Oona Nelson, 18, has played nearly every sport in the book. Throughout middle school and high school, she participated in soccer, volleyball, cross country, track and basketball.
The Bishop Seabury Academy student started playing soccer when she was just 4 years old. She doubled up in middle school, often playing two sports per season.
Ryan Gutierrez, a teacher at Seabury and Nelson’s basketball coach, described Nelson as “super energetic, resilient and full of life.”
“Every game, everyone in the gym is aware that Oona’s the hardest working kid on the floor at all times,” Gutierrez said. “The first thing you notice is just the amount of heart that she plays with. That translates into almost everything she does.”
This coming fall, Nelson will head off on an athletic scholarship to Fort Lewis College in Durango, Colorado to pursue her favorite sport of all: cycling.
“It was really fun to go through the recruiting process. I’ve always dreamed about being a college athlete and doing a sport … I just didn’t really know which one I wanted to do,” Nelson said with a laugh.
Nelson’s dad introduced her to cycling on the Lawrence River Trails downtown. But Nelson said the moment she fell in love with the sport was on her first gravel ride with the women’s Free State Racing team.
Women’s Free State Racing is an all-women cross-country, gravel, mountain and road cycling team based in Kansas City. Oona’s mom, Sarah Hill-Nelson, joined the team in 2018.
Karen Pritchard, a real estate agent who joined the team in 2016, said Hill-Nelson brought Nelson along for a ride one day — a 50-mile gravel outing expected to last hours. Nelson was 14 at the time.
“I was like, ‘Oh man, this could be bad,’” Pritchard said, laughing at the memory. “But we had a support vehicle, so I figured that if she petered out, the vehicle could take her home.”
That day was the first time Pritchard had met Nelson, and despite her initial worries, she was blown away by Nelson’s strength and positive attitude — spirits were high, even when Nelson got a flat tire. Members of the Free State team asked her to join shortly after, and Pritchard even gave Nelson her first gravel bike.
Nelson says the day Free State asked her to join the team was a turning point in her athletic career.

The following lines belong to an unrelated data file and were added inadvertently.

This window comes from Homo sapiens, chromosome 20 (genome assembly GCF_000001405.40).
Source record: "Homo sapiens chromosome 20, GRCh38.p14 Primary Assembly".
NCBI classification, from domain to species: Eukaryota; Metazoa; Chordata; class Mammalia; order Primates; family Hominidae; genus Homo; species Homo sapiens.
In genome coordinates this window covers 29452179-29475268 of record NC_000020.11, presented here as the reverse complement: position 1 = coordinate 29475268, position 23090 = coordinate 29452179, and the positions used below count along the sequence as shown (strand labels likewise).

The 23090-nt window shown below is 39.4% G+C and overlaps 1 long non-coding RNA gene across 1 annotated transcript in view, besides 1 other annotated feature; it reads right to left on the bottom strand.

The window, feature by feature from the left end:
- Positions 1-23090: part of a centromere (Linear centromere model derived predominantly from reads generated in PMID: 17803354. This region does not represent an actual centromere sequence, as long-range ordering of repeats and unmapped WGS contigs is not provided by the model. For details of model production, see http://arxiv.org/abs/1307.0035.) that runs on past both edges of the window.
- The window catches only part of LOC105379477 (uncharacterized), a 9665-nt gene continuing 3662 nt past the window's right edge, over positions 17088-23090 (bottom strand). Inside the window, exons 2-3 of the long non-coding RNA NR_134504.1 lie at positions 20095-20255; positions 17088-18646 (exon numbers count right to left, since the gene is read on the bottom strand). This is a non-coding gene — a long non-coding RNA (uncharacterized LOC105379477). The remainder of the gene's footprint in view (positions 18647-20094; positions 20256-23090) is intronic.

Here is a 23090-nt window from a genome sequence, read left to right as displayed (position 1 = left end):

“That’s the moment where I was like, ‘Oh, this is really cool. I want to keep doing this,’” Nelson said.
About a year later, the National Interscholastic Cycling Association (NICA) partnered with Sunflower Outdoor & Bike Shop to create Sunflower Devo, one of 10 youth-oriented teams in Kansas geared toward mountain biking. Nelson joined during her sophomore year.
Nelson said that when she started, the cycling, gravel racing and mountain biking scenes in Lawrence and beyond were extremely male-dominated. According to a PeopleForBikes study and the 2019 American Community Survey census data, women make up about 44% of recreational riders and only about a quarter of bicycle commuters in the U.S.
NICA’s involvement in the Kansas cycling community has paved the way for female cyclists and coaches by creating leagues like Girls Riding Together (GRiT) and hosting women-only rides, and athletes like Nelson have helped make the sport more inclusive by showing up.
“I’ve gotten really good advice from both men and women, but sometimes — especially for younger girls — it’s easier to take advice from women,” Nelson said. “But I think sometimes women feel like they need to be polite towards men who like to try to mansplain. I’m like, a man wouldn’t take that from a woman. I’m all about equalling the playing field. I’m not going to be polite to you if you’re trying to act like you’re better than me.”
Nelson’s cycling career has grown alongside Lawrence’s biking scene, and it’s likely that both will continue to flourish in the coming years.
“When women show up, it shows other women, ‘Hey, we’re in this too,’” Nelson said.
For more information on NICA’s Kansas Interscholastic Cycling League, visit this link. Click here to check out Sunflower Devo’s Facebook page. Follow Women’s Free State Racing on Facebook for updates.
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Chloe Anderson (she/her) contributed to The Lawrence Times from August 2022 through May 2023. She is also published in Climbing magazine, Kansas Reflector and Sharp End Publishing. As a recent graduate of the University of Kansas, Chloe plans to continue her career in photography, rock climbing and writing somewhere out West.
You can view her portfolio, articles and commissioned work here. Check out more of her work for the Times here.